Shenzhen Energy Transport was fighting the clean-up bill in the Australian Federal Court on Tuesday for Douglas Shoal, which was damaged when the Shen Neng 1 went off course and grounded in April 2010.

The Federal Court heard that the crash site was contaminated with hundreds of kilograms of paint particles tainted with the highly-toxic, anti-fouling agent tributyltin.

Tributyltin slows the growth of aquatic organisms on ship hulls, and marine biologists say the particles need to be removed from the 40-hectare crash site to allow the area to recover.

The carrier’s owner says the reef is self-healing and the company should not have to pay for a clean-up that was not needed.

I don't understand why President White Bread didn't assert that Americans are "lazy" in the United States where such statements would make an enormous impact. It's like talking smack behind someone's back and then pretending that one is bold and dangerous.

Instead, Obama's maligning of the people he was elected to lead just makes him look like an even bigger douche than what he already is:

During a townhall meeting in Laos, President Barack Obama called Americans “lazy” multiple times.
For one, Obama said Americans’ reluctance to embrace his favored environmental policies is a sign of laziness. ...

He also accused Americans of being isolated and ignorant because the United States is such a big country.

Oh, Hillary! The things you say!

Glossing over the 2012 terrorist attack in Benghazi that claimed the lives of four U.S. diplomats, Hillary Clinton on Wednesday night claimed that “we did not lose a single American” due to military intervention in Libya.

Fifty years ago today, the first episode of Star Trek was aired. From there, it exploded into a franchise. But could the franchise have been had these spin-offs been aired?

An Assignment Earth TV series would have been interesting in that it would have — for better or worse — allowed Roddenberry and his team the chance to churn out topical and politically relevant sci-fi stories without the barrier that Star Trek‘s aliens and deep space travel provided. But it also would have felt a bit like Doctor Who. (Seven had a companion and a sonic screwdriver-like device called a Servo, after all.) So, maybe it’s for the best that the show never came to be.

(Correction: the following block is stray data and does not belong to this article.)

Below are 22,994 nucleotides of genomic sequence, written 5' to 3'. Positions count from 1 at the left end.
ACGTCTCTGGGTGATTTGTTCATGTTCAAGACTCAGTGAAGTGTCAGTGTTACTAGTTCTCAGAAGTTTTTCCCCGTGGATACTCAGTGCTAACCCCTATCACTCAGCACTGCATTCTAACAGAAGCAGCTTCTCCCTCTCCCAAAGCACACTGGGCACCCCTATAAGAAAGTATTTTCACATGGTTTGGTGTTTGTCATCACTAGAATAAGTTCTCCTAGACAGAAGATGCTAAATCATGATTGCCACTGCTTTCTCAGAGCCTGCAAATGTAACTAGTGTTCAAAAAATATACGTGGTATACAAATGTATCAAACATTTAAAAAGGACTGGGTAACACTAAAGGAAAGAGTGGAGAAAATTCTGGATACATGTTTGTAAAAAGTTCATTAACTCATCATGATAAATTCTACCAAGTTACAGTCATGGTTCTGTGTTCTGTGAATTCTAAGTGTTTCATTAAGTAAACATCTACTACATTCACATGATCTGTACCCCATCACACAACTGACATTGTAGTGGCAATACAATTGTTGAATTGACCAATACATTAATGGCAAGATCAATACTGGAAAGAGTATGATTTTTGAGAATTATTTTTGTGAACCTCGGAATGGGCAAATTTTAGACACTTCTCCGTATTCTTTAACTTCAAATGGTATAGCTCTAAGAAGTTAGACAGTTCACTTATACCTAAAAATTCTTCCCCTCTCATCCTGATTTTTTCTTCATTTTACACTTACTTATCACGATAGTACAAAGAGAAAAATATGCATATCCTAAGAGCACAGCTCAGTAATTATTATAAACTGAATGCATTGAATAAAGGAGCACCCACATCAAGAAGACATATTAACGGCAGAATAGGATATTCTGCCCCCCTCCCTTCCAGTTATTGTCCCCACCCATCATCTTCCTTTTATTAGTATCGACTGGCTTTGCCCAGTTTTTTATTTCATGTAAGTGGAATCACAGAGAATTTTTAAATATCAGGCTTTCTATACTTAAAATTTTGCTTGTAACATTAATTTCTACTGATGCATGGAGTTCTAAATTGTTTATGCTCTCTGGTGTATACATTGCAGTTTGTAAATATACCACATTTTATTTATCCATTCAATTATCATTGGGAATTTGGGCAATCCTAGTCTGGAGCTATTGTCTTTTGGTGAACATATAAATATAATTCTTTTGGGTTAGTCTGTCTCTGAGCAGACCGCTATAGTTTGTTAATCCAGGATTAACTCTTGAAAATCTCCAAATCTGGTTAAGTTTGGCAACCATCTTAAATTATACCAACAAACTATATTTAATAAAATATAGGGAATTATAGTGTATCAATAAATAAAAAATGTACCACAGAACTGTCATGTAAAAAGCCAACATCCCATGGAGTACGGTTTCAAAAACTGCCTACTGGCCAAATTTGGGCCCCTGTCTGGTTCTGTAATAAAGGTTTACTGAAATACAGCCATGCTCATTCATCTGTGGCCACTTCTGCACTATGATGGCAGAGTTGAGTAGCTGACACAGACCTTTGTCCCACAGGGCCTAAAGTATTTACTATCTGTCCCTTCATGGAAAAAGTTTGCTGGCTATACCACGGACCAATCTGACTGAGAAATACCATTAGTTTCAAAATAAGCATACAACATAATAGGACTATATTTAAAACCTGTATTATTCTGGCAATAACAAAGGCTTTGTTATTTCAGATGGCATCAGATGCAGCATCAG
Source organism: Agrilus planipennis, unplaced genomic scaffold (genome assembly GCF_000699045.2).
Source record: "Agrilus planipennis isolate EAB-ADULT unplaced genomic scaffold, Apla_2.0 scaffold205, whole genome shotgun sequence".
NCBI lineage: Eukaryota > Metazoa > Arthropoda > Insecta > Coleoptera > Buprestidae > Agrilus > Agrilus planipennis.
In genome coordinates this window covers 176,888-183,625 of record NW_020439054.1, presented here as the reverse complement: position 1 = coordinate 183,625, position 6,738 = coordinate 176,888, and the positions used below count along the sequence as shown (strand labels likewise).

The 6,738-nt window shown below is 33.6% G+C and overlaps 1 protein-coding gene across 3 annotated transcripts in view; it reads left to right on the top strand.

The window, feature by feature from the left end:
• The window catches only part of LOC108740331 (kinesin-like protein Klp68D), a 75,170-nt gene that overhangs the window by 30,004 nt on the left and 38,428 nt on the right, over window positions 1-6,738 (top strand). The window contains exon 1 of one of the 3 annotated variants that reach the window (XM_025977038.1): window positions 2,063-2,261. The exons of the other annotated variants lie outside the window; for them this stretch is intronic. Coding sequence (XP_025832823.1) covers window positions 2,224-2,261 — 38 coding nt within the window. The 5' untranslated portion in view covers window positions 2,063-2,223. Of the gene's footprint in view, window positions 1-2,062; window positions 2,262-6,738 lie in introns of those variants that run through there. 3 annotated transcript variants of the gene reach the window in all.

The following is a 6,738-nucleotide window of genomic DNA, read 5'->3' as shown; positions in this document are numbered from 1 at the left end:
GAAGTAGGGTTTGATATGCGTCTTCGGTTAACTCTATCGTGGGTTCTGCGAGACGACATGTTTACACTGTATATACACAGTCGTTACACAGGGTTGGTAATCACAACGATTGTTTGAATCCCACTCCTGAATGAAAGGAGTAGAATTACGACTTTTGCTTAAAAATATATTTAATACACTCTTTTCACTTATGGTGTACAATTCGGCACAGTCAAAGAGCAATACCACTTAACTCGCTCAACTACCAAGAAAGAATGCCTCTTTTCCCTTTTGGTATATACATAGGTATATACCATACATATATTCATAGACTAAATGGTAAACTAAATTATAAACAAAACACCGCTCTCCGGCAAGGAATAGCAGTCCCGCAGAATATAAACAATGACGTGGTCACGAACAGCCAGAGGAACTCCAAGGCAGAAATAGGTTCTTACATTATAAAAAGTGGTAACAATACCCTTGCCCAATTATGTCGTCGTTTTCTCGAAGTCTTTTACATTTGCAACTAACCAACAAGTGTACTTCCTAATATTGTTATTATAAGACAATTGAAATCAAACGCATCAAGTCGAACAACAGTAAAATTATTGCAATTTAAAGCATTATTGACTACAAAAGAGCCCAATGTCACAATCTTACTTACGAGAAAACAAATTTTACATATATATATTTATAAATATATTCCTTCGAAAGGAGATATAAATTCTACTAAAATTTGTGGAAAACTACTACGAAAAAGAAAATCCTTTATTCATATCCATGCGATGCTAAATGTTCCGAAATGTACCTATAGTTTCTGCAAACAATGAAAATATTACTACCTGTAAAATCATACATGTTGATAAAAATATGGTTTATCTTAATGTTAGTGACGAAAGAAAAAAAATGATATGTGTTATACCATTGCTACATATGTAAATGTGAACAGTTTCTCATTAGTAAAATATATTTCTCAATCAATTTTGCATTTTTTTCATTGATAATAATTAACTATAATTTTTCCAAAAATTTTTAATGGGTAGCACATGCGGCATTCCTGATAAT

I think it would have made an interesting series myself.

What do the uniform colours on the show actually mean:

Fans know the basics: an array of blue, red, and gold shirts line the bridge of the ship every episode. Those colors weren't just randomly picked for the sake of diversity, though. They actually correspond to the ship's various service roles. The gold shirts are worn by the command division, which includes Captain Kirk, Lieutenant Sulu, and Pavel Chekov. Red uniforms belong to the engineering/communications division, including chief engineer Scotty and communications officer Uhura. The blue shirts are worn by the science/medical staff, including McCoy and Spock.

As with everything in Star Trek, though, it's a lot more complicated than all of that. In addition to the red shirts belonging to engineers and communications personnel, they are also assigned to the security division. What's the purpose of the security division on the Enterprise? Well, they're usually the mindless supporting characters who are immediately killed whenever the crew is confronted by a new enemy. This is something of a running gag for Trek fans, as whenever one of the "Red Shirts" is seen on screen, you know they're not long for this world.